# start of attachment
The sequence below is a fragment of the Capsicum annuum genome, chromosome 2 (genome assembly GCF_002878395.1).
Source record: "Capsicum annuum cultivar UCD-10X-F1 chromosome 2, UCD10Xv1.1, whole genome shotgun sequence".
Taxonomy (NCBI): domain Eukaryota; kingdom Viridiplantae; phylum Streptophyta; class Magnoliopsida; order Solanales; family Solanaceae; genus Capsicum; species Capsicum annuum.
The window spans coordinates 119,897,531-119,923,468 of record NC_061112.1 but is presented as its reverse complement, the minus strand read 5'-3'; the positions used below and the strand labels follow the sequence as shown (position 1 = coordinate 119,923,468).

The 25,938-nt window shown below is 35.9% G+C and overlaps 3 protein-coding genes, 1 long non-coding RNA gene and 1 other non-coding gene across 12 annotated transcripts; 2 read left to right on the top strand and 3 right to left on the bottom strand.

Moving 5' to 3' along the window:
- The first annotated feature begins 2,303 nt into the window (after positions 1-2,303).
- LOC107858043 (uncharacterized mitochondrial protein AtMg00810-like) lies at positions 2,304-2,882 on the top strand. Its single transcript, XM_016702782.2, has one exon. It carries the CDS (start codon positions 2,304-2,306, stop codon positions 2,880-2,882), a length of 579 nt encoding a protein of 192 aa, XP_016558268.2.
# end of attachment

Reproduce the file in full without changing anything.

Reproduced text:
The sequence below is a fragment of the Capsicum annuum genome, chromosome 2 (genome assembly GCF_002878395.1).
Source record: "Capsicum annuum cultivar UCD-10X-F1 chromosome 2, UCD10Xv1.1, whole genome shotgun sequence".
Taxonomy (NCBI): domain Eukaryota; kingdom Viridiplantae; phylum Streptophyta; class Magnoliopsida; order Solanales; family Solanaceae; genus Capsicum; species Capsicum annuum.
The window spans coordinates 119,897,531-119,923,468 of record NC_061112.1 but is presented as its reverse complement, the minus strand read 5'-3'; the positions used below and the strand labels follow the sequence as shown (position 1 = coordinate 119,923,468).

The 25,938-nt window shown below is 35.9% G+C and overlaps 3 protein-coding genes, 1 long non-coding RNA gene and 1 other non-coding gene across 12 annotated transcripts; 2 read left to right on the top strand and 3 right to left on the bottom strand.

Moving 5' to 3' along the window:
- The first annotated feature begins 2,303 nt into the window (after positions 1-2,303).
- LOC107858043 (uncharacterized mitochondrial protein AtMg00810-like) lies at positions 2,304-2,882 on the top strand. Its single transcript, XM_016702782.2, has one exon. It carries the CDS (start codon positions 2,304-2,306, stop codon positions 2,880-2,882), a length of 579 nt encoding a protein of 192 aa, XP_016558268.2.